Job Search Tactics to Avoid

job search tactics

I often get calls from job seekers who want me to help them optimize their LinkedIn profiles. These job seekers get it! They know it’s ugly out there and they need to stand out from the crowd. As a potential job candidate, you are being researched to determine if you are right or wrong for the job. Your LinkedIn profile is most often your first impression and digital introduction with the recruiter or hiring manager or HR professional. It must cast you as a polished professional and someone who can get the job done!

Out of Date Job Tactics to Avoid

I stumbled upon an interesting article this morning about outdated job search tactics. The job search process has changed radically over the last 5 years. We have become more technologically savvy as Social Networking has become ubiquitous. I remember 10 years ago, the reigning piece of advice was to make sure your name yielded NO SEARCH RESULTS on the Internet! Imagine that today! If you don’t have any search results for your name, what have you accomplished? Nothing.

Reading 5 Out-of-Date Job-Search Tactics, there were a few tactics that jumped out at me. Remember dedicated résumé paper and envelopes? There’s no point now purchasing fancy paper to print your resume and cover letter. Your resume will travel the information highway and digitally end up in people’s hands. Instead, make sure your resume is formatted simply and contains good, strong content.

You should also avoid addressing cover letters with Dear Sir or Madam or To Whom It May Concern. Why? Because companies are transparent nowadays. You can find the hiring manager’s name on LinkedIn with two clicks of the mouse!

The article also advises avoiding long lists of bullets for each job listed in your résumé. This is something that also translates to your LinkedIn profile. You don’t want to say too much and risk disqualifying yourself. You also don’t want to list all your duties. Talk about key accomplishments. Use numbers, show your success in percentages, dollars, time savings, etc.

I am just going to quote this paragraph because it’s so important:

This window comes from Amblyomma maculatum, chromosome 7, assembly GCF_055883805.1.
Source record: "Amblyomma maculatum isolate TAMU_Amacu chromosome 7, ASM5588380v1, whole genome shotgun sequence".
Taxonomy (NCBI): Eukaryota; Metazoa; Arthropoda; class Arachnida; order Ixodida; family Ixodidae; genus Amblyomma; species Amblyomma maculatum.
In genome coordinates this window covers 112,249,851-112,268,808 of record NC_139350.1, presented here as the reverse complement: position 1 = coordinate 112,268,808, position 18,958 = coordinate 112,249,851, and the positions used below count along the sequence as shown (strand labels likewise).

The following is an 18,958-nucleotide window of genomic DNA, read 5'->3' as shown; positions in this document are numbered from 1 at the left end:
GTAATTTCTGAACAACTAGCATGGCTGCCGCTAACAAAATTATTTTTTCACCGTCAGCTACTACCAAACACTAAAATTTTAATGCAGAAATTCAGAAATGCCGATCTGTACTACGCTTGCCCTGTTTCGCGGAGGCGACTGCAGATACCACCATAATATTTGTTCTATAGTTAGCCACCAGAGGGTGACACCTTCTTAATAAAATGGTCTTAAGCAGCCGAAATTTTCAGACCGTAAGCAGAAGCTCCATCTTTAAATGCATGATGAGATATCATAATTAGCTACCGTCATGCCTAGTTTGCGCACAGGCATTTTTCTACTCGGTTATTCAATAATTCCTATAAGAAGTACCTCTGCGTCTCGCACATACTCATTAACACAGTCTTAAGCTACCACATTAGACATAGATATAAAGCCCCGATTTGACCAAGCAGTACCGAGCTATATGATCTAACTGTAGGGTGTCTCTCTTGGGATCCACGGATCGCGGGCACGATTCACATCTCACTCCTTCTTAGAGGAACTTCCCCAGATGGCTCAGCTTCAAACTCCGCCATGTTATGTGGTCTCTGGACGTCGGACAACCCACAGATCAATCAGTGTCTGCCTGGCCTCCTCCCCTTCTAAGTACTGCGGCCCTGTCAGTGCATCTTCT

Limit yourself to two or three bullets for each of your past jobs. A short, bulleted point that tells the reader what you’ve gotten done in your career and how you roll—“When our two biggest rivals merged, I launched a grass-roots e-mail marketing campaign that ramped sales 20 percent”—beats the heck out of long lists of tasks and duties or general statements like “solved tricky customer service issues.” Use your résumé to tell your story. Give it a human voice, a breezy tone, and quick, pithy stories to bring your power across on the page. No one cares about your daily tasks. (Most of us can extrapolate those from your job titles, anyway.)

It’s a different world out there. You have to change your mindset. It’s all about putting forth a professional image that showcases what you’ve done and WHAT YOU CAN DO. Your image spans more than just your resume. Gain control and brand yourself… you will be unstoppable!

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  1. Hi Donna
    I listened to you on the Focus Group and am glad someone can explain LinkedIn. I have worked for the same state agency for 25 years, in 6 different positions. My mental block is around how to talk about skills and expertise in various positions but in the same organization. Is it best to list positions as separate jobs or heroic accomplishments as a list over the years? All positions did not use the same skills.
    Thank you

    1. Hi Doug!

      Since you were at the same agency for 25 years, I would suggest breaking it up into 6 different positions… or at the very least 3 different positions. Make sure in your Experiences descriptions, you state that you were PROMOTED. “In 2007 I was promoted to Senior Account Manager where I was tasked with…” You can also optimize the position title with some of the different keywords to describe the new position, “Senior Account Manager | Sales & Marketing | CRM | Solution Selling”

      My book, LinkedIn Makeover, talks about this in greater detail, you may want to check it out:

      Hope that helps!


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